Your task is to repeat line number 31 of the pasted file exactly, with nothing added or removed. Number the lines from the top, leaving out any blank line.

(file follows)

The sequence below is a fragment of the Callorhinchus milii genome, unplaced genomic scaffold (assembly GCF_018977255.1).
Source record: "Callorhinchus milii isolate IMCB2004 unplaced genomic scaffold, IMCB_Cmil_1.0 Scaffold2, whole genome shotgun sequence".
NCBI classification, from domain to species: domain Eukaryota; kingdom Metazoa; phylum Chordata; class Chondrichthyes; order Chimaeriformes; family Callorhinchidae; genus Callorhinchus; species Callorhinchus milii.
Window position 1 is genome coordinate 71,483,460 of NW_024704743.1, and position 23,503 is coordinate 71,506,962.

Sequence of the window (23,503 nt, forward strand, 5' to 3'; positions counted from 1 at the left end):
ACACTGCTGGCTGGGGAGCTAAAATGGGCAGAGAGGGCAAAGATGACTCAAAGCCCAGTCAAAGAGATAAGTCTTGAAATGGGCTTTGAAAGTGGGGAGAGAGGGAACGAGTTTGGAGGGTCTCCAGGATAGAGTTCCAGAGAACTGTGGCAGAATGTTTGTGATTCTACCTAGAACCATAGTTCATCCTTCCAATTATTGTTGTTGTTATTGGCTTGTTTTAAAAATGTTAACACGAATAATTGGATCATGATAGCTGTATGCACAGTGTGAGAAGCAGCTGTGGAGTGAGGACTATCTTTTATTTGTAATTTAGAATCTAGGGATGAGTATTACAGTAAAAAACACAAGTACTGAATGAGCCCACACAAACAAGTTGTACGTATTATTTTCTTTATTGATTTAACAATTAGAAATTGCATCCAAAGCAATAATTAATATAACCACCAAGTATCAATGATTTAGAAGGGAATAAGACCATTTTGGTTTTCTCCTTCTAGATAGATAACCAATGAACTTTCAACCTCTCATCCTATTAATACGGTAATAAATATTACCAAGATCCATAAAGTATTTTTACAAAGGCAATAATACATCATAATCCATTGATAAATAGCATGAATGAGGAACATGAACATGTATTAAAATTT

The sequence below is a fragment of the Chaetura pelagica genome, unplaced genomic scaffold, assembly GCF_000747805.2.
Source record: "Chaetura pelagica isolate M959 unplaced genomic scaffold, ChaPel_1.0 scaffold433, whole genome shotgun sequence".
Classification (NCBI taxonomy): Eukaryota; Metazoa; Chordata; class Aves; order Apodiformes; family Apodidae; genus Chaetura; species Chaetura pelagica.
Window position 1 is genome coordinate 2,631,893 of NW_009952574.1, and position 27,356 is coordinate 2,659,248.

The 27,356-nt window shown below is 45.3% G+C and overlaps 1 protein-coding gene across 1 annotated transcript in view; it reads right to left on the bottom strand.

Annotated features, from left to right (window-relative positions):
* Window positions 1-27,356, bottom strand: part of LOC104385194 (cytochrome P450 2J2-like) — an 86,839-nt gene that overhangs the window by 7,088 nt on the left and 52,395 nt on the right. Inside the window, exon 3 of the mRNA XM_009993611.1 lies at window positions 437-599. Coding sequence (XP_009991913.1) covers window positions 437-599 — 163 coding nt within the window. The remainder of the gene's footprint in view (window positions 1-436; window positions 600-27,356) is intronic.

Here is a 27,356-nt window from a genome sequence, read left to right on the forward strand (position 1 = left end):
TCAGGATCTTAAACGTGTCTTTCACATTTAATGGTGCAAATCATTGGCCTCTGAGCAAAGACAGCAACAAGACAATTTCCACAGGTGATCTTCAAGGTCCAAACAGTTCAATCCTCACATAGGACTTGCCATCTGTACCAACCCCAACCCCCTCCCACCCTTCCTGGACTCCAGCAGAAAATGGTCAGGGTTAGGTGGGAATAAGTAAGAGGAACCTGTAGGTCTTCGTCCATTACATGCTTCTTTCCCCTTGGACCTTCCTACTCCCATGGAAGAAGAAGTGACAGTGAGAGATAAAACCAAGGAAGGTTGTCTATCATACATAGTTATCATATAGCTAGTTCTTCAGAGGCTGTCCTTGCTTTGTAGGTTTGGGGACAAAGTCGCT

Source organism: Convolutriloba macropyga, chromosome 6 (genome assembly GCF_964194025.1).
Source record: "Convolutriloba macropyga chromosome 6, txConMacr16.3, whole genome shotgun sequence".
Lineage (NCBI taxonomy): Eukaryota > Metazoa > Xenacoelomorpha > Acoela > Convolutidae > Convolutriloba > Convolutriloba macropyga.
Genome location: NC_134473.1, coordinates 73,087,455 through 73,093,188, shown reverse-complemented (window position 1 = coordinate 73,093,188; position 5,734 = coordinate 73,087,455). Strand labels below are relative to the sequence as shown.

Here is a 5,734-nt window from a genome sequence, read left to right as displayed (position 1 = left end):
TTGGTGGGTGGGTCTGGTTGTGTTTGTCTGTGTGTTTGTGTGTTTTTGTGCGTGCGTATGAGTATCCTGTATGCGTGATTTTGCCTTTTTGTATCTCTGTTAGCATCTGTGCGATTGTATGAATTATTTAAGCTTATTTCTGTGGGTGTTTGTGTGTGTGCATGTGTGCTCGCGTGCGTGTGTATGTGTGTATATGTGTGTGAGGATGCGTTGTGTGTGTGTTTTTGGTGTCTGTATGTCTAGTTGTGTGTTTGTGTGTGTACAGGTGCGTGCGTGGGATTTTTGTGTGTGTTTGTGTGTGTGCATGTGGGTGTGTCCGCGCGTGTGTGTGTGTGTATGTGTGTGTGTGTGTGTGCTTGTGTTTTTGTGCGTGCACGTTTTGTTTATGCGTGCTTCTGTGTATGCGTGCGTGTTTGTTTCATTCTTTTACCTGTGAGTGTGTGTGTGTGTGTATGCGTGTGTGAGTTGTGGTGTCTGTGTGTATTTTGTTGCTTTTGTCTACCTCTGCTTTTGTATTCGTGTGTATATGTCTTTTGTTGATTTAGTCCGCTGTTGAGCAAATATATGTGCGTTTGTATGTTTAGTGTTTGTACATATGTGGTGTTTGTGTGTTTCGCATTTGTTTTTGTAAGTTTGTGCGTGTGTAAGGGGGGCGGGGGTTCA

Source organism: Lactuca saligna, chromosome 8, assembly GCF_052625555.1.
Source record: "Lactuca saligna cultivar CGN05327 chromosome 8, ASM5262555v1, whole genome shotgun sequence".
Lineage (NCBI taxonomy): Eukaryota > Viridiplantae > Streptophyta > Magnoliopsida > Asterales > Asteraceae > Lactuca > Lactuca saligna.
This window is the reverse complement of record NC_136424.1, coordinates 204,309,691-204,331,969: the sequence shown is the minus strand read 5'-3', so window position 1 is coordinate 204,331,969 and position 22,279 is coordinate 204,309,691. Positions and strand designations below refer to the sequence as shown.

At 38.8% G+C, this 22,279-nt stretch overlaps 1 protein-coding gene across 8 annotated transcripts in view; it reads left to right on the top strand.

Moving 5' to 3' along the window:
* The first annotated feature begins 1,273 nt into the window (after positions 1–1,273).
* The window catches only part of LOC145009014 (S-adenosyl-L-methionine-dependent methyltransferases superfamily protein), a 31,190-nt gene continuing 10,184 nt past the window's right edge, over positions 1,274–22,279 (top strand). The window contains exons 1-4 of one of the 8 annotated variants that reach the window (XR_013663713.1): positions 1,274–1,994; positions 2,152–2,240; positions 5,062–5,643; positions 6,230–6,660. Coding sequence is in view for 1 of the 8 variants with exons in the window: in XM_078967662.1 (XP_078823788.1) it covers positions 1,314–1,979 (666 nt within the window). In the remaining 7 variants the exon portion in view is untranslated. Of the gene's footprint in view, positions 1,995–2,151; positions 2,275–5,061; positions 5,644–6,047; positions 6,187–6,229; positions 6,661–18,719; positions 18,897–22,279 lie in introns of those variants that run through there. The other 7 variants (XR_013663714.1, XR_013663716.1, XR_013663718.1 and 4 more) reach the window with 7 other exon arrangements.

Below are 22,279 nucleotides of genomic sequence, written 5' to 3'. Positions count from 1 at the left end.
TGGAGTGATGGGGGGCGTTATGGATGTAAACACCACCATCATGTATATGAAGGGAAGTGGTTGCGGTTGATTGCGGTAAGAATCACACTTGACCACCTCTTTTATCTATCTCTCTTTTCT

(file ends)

TGGAGTGATGGGGGGCGTTATGGATGTAAACACCACCATCATGTATATGAAGGGAAGTGGTTGCGGTTGATTGCGGTAAGAATCACACTTGACCACCTCTTTTATCTATCTCTCTTTTCT